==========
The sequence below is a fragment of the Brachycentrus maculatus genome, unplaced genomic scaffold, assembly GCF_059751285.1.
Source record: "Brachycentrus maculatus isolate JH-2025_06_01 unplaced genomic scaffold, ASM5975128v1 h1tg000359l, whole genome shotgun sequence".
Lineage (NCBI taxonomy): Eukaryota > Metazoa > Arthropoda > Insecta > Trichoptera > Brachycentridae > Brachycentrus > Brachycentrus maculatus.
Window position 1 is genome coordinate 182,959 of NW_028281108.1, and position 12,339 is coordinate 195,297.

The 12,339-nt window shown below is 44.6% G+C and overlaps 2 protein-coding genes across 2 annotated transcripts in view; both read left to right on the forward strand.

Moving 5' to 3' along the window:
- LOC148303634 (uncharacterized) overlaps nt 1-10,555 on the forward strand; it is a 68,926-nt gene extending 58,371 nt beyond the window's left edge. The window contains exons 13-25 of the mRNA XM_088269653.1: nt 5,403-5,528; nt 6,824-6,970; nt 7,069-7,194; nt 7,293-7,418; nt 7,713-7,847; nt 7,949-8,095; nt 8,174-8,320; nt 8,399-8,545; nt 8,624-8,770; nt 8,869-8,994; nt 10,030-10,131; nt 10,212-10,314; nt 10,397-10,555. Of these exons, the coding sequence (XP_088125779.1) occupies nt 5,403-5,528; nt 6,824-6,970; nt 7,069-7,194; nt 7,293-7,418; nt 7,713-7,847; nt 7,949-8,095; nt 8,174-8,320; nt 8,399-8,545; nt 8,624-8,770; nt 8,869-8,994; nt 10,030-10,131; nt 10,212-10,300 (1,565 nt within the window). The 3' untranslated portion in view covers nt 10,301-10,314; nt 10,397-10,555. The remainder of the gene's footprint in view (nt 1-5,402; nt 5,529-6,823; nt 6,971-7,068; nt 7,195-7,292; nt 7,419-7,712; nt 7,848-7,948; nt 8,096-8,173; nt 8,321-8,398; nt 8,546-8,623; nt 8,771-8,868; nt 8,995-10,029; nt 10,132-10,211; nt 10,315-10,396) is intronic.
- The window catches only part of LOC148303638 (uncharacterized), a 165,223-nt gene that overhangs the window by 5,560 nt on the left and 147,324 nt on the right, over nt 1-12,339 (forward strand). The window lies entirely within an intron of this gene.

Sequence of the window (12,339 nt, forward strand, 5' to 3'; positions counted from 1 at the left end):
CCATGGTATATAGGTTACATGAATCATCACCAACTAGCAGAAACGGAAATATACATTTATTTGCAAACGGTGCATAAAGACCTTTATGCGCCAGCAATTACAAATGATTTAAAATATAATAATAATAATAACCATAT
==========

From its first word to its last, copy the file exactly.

The sequence below is a fragment of the Brachycentrus maculatus genome, unplaced genomic scaffold, assembly GCF_059751285.1.
Source record: "Brachycentrus maculatus isolate JH-2025_06_01 unplaced genomic scaffold, ASM5975128v1 h1tg000359l, whole genome shotgun sequence".
Lineage (NCBI taxonomy): Eukaryota > Metazoa > Arthropoda > Insecta > Trichoptera > Brachycentridae > Brachycentrus > Brachycentrus maculatus.
Window position 1 is genome coordinate 182,959 of NW_028281108.1, and position 12,339 is coordinate 195,297.

The 12,339-nt window shown below is 44.6% G+C and overlaps 2 protein-coding genes across 2 annotated transcripts in view; both read left to right on the forward strand.

Moving 5' to 3' along the window:
- LOC148303634 (uncharacterized) overlaps nt 1-10,555 on the forward strand; it is a 68,926-nt gene extending 58,371 nt beyond the window's left edge. The window contains exons 13-25 of the mRNA XM_088269653.1: nt 5,403-5,528; nt 6,824-6,970; nt 7,069-7,194; nt 7,293-7,418; nt 7,713-7,847; nt 7,949-8,095; nt 8,174-8,320; nt 8,399-8,545; nt 8,624-8,770; nt 8,869-8,994; nt 10,030-10,131; nt 10,212-10,314; nt 10,397-10,555. Of these exons, the coding sequence (XP_088125779.1) occupies nt 5,403-5,528; nt 6,824-6,970; nt 7,069-7,194; nt 7,293-7,418; nt 7,713-7,847; nt 7,949-8,095; nt 8,174-8,320; nt 8,399-8,545; nt 8,624-8,770; nt 8,869-8,994; nt 10,030-10,131; nt 10,212-10,300 (1,565 nt within the window). The 3' untranslated portion in view covers nt 10,301-10,314; nt 10,397-10,555. The remainder of the gene's footprint in view (nt 1-5,402; nt 5,529-6,823; nt 6,971-7,068; nt 7,195-7,292; nt 7,419-7,712; nt 7,848-7,948; nt 8,096-8,173; nt 8,321-8,398; nt 8,546-8,623; nt 8,771-8,868; nt 8,995-10,029; nt 10,132-10,211; nt 10,315-10,396) is intronic.
- The window catches only part of LOC148303638 (uncharacterized), a 165,223-nt gene that overhangs the window by 5,560 nt on the left and 147,324 nt on the right, over nt 1-12,339 (forward strand). The window lies entirely within an intron of this gene.

Sequence of the window (12,339 nt, forward strand, 5' to 3'; positions counted from 1 at the left end):
CCATGGTATATAGGTTACATGAATCATCACCAACTAGCAGAAACGGAAATATACATTTATTTGCAAACGGTGCATAAAGACCTTTATGCGCCAGCAATTACAAATGATTTAAAATATAATAATAATAATAACCATAT